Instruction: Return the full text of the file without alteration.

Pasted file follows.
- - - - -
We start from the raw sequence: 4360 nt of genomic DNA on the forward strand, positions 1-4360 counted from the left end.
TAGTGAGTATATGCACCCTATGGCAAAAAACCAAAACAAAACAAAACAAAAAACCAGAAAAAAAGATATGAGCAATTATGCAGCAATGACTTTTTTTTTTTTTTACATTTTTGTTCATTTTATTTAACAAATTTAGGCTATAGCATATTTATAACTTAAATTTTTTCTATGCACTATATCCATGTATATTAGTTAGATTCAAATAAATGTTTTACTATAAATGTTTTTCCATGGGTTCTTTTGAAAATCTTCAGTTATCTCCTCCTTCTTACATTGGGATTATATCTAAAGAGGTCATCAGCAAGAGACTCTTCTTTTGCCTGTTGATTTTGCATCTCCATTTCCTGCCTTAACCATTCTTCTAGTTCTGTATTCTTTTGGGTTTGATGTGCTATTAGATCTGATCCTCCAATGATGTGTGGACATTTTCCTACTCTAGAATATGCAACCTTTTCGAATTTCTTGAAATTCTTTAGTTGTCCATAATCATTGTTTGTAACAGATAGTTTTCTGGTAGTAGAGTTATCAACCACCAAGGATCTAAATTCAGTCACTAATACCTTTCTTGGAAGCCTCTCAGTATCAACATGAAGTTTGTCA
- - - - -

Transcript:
We start from the raw sequence: 4360 nt of genomic DNA on the forward strand, positions 1-4360 counted from the left end.
TAGTGAGTATATGCACCCTATGGCAAAAAACCAAAACAAAACAAAACAAAAAACCAGAAAAAAAGATATGAGCAATTATGCAGCAATGACTTTTTTTTTTTTTTACATTTTTGTTCATTTTATTTAACAAATTTAGGCTATAGCATATTTATAACTTAAATTTTTTCTATGCACTATATCCATGTATATTAGTTAGATTCAAATAAATGTTTTACTATAAATGTTTTTCCATGGGTTCTTTTGAAAATCTTCAGTTATCTCCTCCTTCTTACATTGGGATTATATCTAAAGAGGTCATCAGCAAGAGACTCTTCTTTTGCCTGTTGATTTTGCATCTCCATTTCCTGCCTTAACCATTCTTCTAGTTCTGTATTCTTTTGGGTTTGATGTGCTATTAGATCTGATCCTCCAATGATGTGTGGACATTTTCCTACTCTAGAATATGCAACCTTTTCGAATTTCTTGAAATTCTTTAGTTGTCCATAATCATTGTTTGTAACAGATAGTTTTCTGGTAGTAGAGTTATCAACCACCAAGGATCTAAATTCAGTCACTAATACCTTTCTTGGAAGCCTCTCAGTATCAACATGAAGTTTGTCA